Small loan program making a big difference to thousands of low income Australians: new report

Thousands of low income Australians are one step closer to financial inclusion and less likely to borrow from fringe lenders after they’ve received a StepUP Loan, new research shows.

Based on a survey of 500 StepUP loan recipients, the Centre for Social Impact (CSI) report ‘A little help goes a long way: Measuring the impact of the StepUP Loan Program’, shows 73.6 per cent of respondents experienced a positive change in economic and social outcomes after receiving a loan through the not-for-profit program.

The report evaluates the social and economic return at $2.68 for every dollar invested in the program – as a result of factors such as a reduced reliance on welfare, savings on fringe credit and reduced stress and anxiety.

The StepUP Loan program is a nine-year partnership between National Australia Bank (NAB), Good Shepherd Microfinance and more recently the Federal Government which delivers loans worth up to $3,000, at 3.99 per cent interest, repayable over a three year period to people who are unable to access mainstream credit from banks and credit unions.

Significantly, 64.6 per cent of loan recipients who used fringe lenders in the past stopped borrowing from them after their StepUP loan, and many others decreased the frequency of their use of fringe lenders.

Paula Benson, NAB’s General Manager Corporate Responsibility said the StepUP Loan Program is an important part of NAB’s role in helping more Australians have a healthy relationship with money.

“With almost three million Australians financially excluded*, too many people are turning in desperation to fringe or payday lenders for cash and being charged extraordinary interest rates.

“StepUP loans are one way we are providing fair and affordable credit in partnership with Good Shepherd Microfinance and the Federal Government. This research validates how important this partnership and program is to individuals and our economy more broadly.”

The new research also shows StepUP loan recipients feel more financially literate and confident in managing their finances, experience improvements in living conditions, have more contact with friends and family, improved confidence and self esteem and reduced stress and anxiety.

Adam Mooney, CEO Good Shepherd Microfinance said that the StepUP Loan Program is helping people on low incomes find a pathway to financial inclusion.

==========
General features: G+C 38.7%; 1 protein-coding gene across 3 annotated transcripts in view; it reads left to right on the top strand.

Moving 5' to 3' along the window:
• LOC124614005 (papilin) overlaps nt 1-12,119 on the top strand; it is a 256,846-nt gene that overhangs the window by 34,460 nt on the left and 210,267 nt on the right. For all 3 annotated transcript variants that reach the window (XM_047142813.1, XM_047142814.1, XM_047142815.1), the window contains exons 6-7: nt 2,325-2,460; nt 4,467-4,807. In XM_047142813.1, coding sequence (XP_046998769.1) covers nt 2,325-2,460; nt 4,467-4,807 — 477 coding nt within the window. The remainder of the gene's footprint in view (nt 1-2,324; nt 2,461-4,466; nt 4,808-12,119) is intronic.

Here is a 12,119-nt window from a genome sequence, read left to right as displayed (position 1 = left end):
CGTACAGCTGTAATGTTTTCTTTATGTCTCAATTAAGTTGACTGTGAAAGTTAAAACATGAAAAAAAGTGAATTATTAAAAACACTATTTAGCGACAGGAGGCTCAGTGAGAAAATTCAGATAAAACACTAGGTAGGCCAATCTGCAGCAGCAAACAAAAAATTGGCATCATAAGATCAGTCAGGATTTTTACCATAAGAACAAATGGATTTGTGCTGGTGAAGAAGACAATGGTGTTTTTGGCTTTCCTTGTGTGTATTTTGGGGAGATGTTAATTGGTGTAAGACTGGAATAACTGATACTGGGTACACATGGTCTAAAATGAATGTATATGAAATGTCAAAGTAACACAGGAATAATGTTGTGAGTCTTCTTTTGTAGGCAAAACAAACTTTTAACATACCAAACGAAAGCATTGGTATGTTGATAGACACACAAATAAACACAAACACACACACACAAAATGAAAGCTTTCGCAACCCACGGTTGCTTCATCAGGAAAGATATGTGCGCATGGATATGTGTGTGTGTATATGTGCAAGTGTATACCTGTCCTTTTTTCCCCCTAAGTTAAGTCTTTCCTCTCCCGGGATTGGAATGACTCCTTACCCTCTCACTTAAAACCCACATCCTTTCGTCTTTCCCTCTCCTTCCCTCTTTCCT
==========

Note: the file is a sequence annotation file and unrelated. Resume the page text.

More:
“Our aim is to enable clients to realise their own economic wellbeing – and to feel in control of their own finances and lives. This report shows that the StepUP loan program is realising this vision and creating pathways to financial inclusion for people in Australia.

“It confirms our anecdotal and on-the-ground evidence that the program generates significant social and economic benefits to borrowers and communities,” said Mr Mooney.

Minister for Community Services Julie Collins said the StepUP loan program is a fantastic example of what can be achieved when government, business and the community sector work together.

“I’d like to congratulate Good Shepherd Microfinance and National Australia Bank for giving a hand up to thousands of vulnerable Australians when they most need it, and helping them manage their money more effectively and independently,” Ms Collins said.

“Programs like StepUP are making a real difference in the lives of people who are doing it tough, and today’s report just reinforces that.”

On-the-ground loans provider Baptist Community Services – NSW & ACT (BCS), helped to launch the report at an event in Canberra. BCS Chairman, Dr Graham Henderson, said the findings reinforced the importance of the StepUP program.

“Every client and every loan has a story. This report captures the essence of 500 of these stories and it means a lot to hear difference StepUP is making to the lives of so many people. Baptist Community Services is very proud to be providing microfinance loans to people in our community who need fair access to low-interest loans that assist in breaking the cycle of poverty and debt, ” Dr Henderson


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